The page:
The prejudices against scientific investigation of facts has been strongest where human beings are concerned. Throughout the middle ages anatomy was hampered by a rooted objection to dissection of corpses. Vesalius, who was court physician to Charles V and Philip II, ventured, under the protection of royal favor, to defy this prejudice. But his enemies accused him of having dissected a body while still alive, and he was sentenced, as a penance, to a pilgrimage to the Holy Land. During his return, he was shipwrecked and died of exposure. In China, not many years ago, a French surgeon, who had been invited to found a medical school, demanded corpses for dissection. He was told that to cut up corpses would be an impiety. These two opposite stories both illustrate the obstacles to a scientific outlook.
Western Europeans, and men in the New World whose ancestors, whatever their racial origin, had lived in Western Europe, had for about three centuries a virtual monopoly of science, and acquired thereby a supremacy throughout the world such as neither they nor anyone else and possessed at any earlier time. This monopoly, of course, could not last for ever. Although the Japanese challenge proved unsuccessful, European domination in Asia is disappearing, and we may expect a growth of Asiatic science as a result of political independence. Now that scientific method has been developed, a great deal can be achieved without the genius that was necessary in the pioneers. Any man possessed of patience and fair abilities and the necessary equipment can, nowadays, be pretty sure to find out something, and it may happen to be something of great importance. I do not think that Mendel’s work required any very extraordinary gifts, and yet the Mendelian theory of heredity is transforming scientific agriculture and stockbreeding, and probably will in time considerably alter the congenital character of human beings. The more science advances, the easier it becomes to make new discoveries; that is why the rapidity of scientific progress has been continually increasing since the seventeenth century.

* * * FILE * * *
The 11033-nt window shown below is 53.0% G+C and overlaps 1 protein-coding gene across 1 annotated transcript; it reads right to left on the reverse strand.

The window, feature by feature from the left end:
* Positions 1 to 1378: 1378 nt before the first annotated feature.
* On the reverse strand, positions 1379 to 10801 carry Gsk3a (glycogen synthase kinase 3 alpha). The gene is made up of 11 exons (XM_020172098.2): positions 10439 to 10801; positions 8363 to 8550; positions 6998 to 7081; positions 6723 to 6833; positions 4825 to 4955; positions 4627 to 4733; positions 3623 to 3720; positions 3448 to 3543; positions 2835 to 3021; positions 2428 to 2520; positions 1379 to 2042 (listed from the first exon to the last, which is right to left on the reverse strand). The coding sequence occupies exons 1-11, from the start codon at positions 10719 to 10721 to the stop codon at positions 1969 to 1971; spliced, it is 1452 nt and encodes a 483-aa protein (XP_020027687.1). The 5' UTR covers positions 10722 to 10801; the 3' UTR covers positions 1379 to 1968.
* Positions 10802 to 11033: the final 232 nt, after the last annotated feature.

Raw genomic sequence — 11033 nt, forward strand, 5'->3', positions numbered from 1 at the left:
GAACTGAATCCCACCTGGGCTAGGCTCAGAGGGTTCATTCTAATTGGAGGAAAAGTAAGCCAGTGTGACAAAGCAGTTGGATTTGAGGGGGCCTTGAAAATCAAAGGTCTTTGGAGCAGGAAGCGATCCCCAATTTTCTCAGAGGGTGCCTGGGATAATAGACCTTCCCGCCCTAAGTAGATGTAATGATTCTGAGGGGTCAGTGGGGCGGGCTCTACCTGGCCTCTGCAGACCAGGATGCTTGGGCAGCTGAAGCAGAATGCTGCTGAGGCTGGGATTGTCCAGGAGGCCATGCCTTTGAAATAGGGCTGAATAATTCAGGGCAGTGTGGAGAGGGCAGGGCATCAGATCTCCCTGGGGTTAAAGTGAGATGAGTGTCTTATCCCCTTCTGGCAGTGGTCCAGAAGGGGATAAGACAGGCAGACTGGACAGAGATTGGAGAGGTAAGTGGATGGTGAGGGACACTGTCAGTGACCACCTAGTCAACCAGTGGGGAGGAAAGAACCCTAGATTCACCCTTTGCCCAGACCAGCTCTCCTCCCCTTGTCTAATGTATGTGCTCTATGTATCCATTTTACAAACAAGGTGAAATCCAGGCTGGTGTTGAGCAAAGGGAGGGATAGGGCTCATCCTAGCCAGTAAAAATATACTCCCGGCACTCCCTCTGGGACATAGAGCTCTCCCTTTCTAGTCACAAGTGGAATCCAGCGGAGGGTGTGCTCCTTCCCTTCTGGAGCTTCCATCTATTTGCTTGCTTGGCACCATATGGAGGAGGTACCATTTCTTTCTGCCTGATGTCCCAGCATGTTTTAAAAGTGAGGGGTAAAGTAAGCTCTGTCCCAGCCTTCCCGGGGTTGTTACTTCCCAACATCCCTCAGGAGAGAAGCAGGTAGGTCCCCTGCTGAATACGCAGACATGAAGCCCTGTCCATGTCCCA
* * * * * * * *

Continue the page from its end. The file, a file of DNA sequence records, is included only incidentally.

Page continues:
Science has been victorious over the prejudices that opposed its progress, because it has conferred power, and especially power in war. Archimedes, almost the only experimental scientist among the Greeks, was useful in the defence of Syracuse. Leonardo da Vinci was employed by the Duke of Milan because he understood the science of fortification. Galileo, similarly, was supported by the Grand Duke of Tuscany because his researches on projectiles showed how to make artillery more effective. In the French Revolution, French men of science played a vital part in the defence of their country against its many enemies. In the recent war it was scientific superiority that secured the final defeat of Japan. For such reasons, there is now little active opposition to scientific technique and scientific methods of investigation.
But power without wisdom is dangerous, and what our age needs is wisdom even more than knowledge. Given wisdom, the power conferred by science can give a new degree of well-being to all mankind; without wisdom, it can bring only destruction.